Earlier this spring, a team of four middle-school students from Grantsburg’s iForward Online School found out their low-gravity experiment was selected to be performed on the International Space Station. In the 13 years that the SSEP (Student Spaceflight Experiments Program) has been offering this opportunity, the team represents the first online school chosen to participate. At the end of June, when the students were presenting their concept and research at the Smithsonian Institute’s National Air and Space Museum, their experiment package was leaving terra firma.
Between March and June, the team - Aaron Nichols, Racine; Dominic Parker, Sobieski; Grace Mullikin, Holmen; and Anita Finch, Grantsburg – spent countless hours running trials and preparing their materials and instructions for launch. Their experiment studies how gallium reconstitutes after being melted in a low-gravity environment as opposed to within Earth’s gravity and searches for any differences in structural composition.
The launch was originally scheduled for June 9 but - as is typical for these types of transports- it was pushed back to June 29. That date coincided with the days that the young scientists were at the Smithsonian Institute to present their experiment proposal to scientists, astronauts, and fellow experiment teams.
iForward Principal Billy Beesley led a group of iForward staff to the launch at Kennedy Space Center, Cape Canaveral, Florida. Before launch, the Kennedy Space Center gave the budding scientists a peek behind the scenes.
“We got to see the space towers up close and Launch 39 where all the Apollo rockets went up,” Beesley said. “They treated us like VIPs right from the get-go.” Beesley and the iForward group were joined by approximately 244 people representing 12 schools involved in the project.
The experiment packages for the SSEP program were carried to the International Space Station via the private rocket the Dragon, owned by Elon Musk of SpaceX.
“The exciting part lasted about 10 minutes,” Beesley said of the June 29 5:42 a.m. launch. “We got confirmation about a day and a half later that they had connected with ISS and after another (day), that our experiment was on board.”
Meanwhile, in our nation’s capital, our intrepid middle-schoolers forged ahead, presenting their concept and fielding questions. iForward science teacher Ron Cerveny described the experience as a “David and Goliath” showdown, pitting the iForward middle schoolers against other student teams primarily composed of elite private college preparatory high schoolers.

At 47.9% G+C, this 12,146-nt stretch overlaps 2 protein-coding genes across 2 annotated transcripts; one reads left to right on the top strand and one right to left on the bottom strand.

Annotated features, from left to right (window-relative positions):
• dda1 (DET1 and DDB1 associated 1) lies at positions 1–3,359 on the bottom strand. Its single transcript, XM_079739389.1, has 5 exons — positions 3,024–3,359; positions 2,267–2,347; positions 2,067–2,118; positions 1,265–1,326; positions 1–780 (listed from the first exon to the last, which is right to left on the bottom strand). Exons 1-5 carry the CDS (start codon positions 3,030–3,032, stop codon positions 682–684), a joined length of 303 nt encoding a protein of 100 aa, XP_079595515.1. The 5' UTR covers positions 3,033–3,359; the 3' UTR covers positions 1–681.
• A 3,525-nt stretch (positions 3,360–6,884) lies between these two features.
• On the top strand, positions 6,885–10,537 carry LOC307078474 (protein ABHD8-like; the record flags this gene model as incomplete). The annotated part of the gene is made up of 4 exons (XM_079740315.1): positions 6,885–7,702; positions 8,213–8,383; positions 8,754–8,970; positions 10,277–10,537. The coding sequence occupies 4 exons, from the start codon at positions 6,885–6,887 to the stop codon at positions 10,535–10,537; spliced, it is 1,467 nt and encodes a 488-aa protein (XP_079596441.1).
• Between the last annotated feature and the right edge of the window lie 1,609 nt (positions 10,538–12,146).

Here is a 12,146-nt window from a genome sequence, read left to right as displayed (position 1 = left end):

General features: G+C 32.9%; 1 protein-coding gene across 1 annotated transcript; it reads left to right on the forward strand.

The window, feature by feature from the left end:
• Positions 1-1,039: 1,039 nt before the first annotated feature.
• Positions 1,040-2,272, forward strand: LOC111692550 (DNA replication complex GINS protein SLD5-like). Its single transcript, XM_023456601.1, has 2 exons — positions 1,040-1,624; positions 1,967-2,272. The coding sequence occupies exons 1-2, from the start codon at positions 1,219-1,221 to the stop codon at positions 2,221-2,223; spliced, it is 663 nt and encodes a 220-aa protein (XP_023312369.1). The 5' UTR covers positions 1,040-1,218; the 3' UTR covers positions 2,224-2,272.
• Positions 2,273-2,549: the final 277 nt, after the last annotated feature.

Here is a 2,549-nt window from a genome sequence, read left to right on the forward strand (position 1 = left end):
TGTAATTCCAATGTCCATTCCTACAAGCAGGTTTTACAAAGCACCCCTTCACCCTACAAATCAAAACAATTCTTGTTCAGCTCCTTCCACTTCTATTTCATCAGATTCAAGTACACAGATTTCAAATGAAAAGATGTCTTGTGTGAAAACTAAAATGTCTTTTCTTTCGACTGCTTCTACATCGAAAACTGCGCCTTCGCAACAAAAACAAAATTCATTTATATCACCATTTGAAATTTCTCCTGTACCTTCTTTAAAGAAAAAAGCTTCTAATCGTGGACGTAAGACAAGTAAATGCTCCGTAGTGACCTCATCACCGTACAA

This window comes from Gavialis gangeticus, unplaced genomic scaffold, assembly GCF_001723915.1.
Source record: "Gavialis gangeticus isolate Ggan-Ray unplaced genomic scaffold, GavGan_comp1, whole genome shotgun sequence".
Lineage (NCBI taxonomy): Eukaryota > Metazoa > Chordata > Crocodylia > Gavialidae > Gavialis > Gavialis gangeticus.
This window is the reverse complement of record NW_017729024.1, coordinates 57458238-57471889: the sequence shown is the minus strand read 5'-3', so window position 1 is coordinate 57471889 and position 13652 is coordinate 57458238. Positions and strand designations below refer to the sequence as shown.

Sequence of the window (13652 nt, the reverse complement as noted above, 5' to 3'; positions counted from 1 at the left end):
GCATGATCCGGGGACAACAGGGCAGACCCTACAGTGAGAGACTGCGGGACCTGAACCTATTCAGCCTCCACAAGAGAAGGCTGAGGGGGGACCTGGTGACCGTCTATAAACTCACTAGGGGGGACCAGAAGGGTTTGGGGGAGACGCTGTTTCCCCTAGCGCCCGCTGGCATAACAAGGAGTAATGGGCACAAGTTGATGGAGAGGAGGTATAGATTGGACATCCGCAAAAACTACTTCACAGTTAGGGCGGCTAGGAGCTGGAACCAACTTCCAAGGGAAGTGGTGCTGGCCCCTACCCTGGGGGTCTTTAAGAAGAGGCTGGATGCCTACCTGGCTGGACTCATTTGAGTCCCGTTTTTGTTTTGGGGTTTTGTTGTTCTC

“They are middle schoolers. So they get up to present, and the first little gal (Anita Finch), pulls out a stool, steps up there and adjusts the microphone,” iForward SSEP Co-Director Constance Quade sets the scene. “And she says in a tiny little voice, ‘Thank you so much for waiting this whole time for us to present.’ She had the audience from that point on.
“They practiced and practiced and practiced. The (team) had to pass the mic and do the slides. Lots of people were there. They just got up there and represented us so well. It was incredible.”
The students did not miss out on seeing the launch, however. The launch took place between Days One and Two of presentations, and they woke up early to head to the Smithsonian to view the launch. If the photos are any indication, they probably got a better view from cameras at SpaceX than their colleagues in Florida.
When not busy with presentations, the team took in several important tours. They visited various monuments, snapped a shot of the iForward banner in front of the US Capitol, and toured the Smithsonian Natural History Museum. They were also selected for the honor of placing the wreath at The Tomb of the Unknown Soldier at Arlington National Cemetery.
After their work in Washington was finished, they celebrated by dining at Mt. Vernon, George Washington’s home, and watched a spectacular fireworks display from his historic lawn.
But their work is not over yet. In the next few weeks, the experiment will be conducted by the ISS, after which, the experiments will return to earth to begin comparisons. It is anticipated that this could occur as early as the end of July.
Once the experiment returns to Wisconsin, it will travel to UW-Eau Claire, where the Material Science and Engineering Department under the supervision of Dr. Douglas Dunham will assist the student team to compare the ground results to those of the low gravity results.
“Without Dr. Dunham’s skill, organizational effectiveness, and sense of caring for the future of these young people, our initiative would have never launched,” Beesley said in a letter to UW-Eau Claire’s Chancellor James Schmidt.
“What made this conference so impressive was that this was not a fabricated event for kids, but a conference in which the professional scientists were truly learning from the students and vice versa,” iForward English teacher Jena Winder shares.
As for the iForward team? They have a new appreciation of how unique this experience is
“Before they left, they knew it was going to be neat,” Quade said. “I don’t think they realized until they were there what a huge honor this was. Afterward, one of the kids said, ‘This is kind of a big deal, huh?’”